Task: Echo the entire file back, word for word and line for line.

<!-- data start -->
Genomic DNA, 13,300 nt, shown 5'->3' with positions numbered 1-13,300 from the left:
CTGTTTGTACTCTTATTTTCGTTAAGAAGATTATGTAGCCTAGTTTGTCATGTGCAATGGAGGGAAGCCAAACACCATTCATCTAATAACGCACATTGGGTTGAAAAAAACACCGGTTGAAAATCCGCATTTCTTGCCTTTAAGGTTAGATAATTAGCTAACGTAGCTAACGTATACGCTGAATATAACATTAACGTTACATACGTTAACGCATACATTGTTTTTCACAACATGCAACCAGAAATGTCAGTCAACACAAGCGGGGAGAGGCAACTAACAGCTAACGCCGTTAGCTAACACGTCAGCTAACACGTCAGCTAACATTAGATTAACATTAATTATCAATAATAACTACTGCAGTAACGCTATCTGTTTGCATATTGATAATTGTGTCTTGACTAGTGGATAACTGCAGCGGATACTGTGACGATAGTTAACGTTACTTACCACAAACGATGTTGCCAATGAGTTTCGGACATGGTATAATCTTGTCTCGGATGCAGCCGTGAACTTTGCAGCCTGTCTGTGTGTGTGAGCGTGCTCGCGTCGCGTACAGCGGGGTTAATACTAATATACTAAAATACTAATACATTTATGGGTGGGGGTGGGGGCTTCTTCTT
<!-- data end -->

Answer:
Genomic DNA, 13,300 nt, shown 5'->3' with positions numbered 1-13,300 from the left:
CTGTTTGTACTCTTATTTTCGTTAAGAAGATTATGTAGCCTAGTTTGTCATGTGCAATGGAGGGAAGCCAAACACCATTCATCTAATAACGCACATTGGGTTGAAAAAAACACCGGTTGAAAATCCGCATTTCTTGCCTTTAAGGTTAGATAATTAGCTAACGTAGCTAACGTATACGCTGAATATAACATTAACGTTACATACGTTAACGCATACATTGTTTTTCACAACATGCAACCAGAAATGTCAGTCAACACAAGCGGGGAGAGGCAACTAACAGCTAACGCCGTTAGCTAACACGTCAGCTAACACGTCAGCTAACATTAGATTAACATTAATTATCAATAATAACTACTGCAGTAACGCTATCTGTTTGCATATTGATAATTGTGTCTTGACTAGTGGATAACTGCAGCGGATACTGTGACGATAGTTAACGTTACTTACCACAAACGATGTTGCCAATGAGTTTCGGACATGGTATAATCTTGTCTCGGATGCAGCCGTGAACTTTGCAGCCTGTCTGTGTGTGTGAGCGTGCTCGCGTCGCGTACAGCGGGGTTAATACTAATATACTAAAATACTAATACATTTATGGGTGGGGGTGGGGGCTTCTTCTT